Now that I’ve finally unpacked my sewing machine and my wool I plan to do a lot of crafting here (and never move again- it was ridiculously stressful and expensive)!

Orange is the new black (or grey in my case)

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Even though we took quite a few photos this is the only one I can use because I am pulling weird faces in literally all of the others! I am not good at having my picture taken…..I’m not 100% sure it shows the cardigan off to it’s full awesomeness but it  saves you looking at pictures of me gurning strangely…

It would be fair to say that I am usually  a little bit safe with my colour choices… I like brown and beige and grey…indeed I love grey so much that I could make several whole outfits out out of my grey clobber and still have some extra grey clothes left lying around….This year I decided to add some more colour to my wardrobe.  I have been very brave and made an awesome burnt orange cardigan! It couldn’t be further away from grey! I am rather proud of myself for my daring.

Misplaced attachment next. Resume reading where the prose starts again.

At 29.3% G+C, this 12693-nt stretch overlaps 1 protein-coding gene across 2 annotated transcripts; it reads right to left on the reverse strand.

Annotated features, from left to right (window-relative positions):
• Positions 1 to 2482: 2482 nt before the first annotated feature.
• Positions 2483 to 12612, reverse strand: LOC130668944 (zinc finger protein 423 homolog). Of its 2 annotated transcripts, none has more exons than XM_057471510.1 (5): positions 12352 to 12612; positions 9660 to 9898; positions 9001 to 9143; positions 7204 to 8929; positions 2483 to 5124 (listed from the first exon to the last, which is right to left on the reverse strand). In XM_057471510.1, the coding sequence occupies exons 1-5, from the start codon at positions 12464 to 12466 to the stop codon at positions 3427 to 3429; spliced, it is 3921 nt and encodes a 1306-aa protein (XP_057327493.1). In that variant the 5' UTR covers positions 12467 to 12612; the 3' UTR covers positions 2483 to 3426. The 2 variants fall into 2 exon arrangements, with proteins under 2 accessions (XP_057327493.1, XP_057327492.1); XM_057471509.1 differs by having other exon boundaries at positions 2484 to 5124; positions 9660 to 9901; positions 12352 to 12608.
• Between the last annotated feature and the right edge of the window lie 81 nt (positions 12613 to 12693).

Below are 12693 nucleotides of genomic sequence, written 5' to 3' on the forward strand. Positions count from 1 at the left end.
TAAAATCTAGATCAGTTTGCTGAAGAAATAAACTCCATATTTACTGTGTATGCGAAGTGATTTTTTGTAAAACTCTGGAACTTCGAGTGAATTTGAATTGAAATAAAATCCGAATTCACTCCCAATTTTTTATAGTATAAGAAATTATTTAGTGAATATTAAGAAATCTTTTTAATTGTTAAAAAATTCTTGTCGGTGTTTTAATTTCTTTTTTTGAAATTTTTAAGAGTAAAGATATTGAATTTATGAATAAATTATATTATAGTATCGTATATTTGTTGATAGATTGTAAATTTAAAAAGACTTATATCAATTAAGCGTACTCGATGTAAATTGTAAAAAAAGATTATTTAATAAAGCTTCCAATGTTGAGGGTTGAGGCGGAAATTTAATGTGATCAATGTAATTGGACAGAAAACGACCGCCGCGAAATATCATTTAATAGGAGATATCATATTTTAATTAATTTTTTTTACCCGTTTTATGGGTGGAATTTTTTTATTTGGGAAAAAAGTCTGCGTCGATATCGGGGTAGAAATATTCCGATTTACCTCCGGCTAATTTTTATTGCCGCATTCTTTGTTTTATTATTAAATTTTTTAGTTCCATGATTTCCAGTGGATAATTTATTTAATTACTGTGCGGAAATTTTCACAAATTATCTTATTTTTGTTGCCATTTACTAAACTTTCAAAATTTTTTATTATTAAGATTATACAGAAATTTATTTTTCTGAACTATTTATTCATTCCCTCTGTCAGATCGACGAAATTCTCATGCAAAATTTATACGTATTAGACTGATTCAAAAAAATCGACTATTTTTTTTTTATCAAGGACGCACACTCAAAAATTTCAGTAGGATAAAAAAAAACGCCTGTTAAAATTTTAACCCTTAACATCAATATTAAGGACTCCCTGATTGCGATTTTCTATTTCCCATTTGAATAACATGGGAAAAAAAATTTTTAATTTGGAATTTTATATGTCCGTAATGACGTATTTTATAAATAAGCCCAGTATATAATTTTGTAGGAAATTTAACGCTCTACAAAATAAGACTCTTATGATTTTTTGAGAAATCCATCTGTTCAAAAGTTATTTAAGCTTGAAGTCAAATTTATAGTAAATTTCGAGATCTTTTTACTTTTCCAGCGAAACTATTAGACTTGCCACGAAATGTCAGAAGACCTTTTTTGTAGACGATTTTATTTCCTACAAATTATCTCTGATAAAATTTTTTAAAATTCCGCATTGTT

I wanted a baggy boyfriend style cardigan that I could throw on over other layers. I used the Funky Grandpa pattern by La Maison Rililie but I ignored the colour work. I think the colour pattern looks nice but I don’t really like to wear cardigans which are that busy. I used Du Store Alpakka Mirasol in 519 which I got from Knit with attitude. It’s an amazing colour! You can’t see it on the photos but the orange is flecked with yellow which really shows up in the sunlight. The wool is a treat to work with too and knits up to be soft and warm.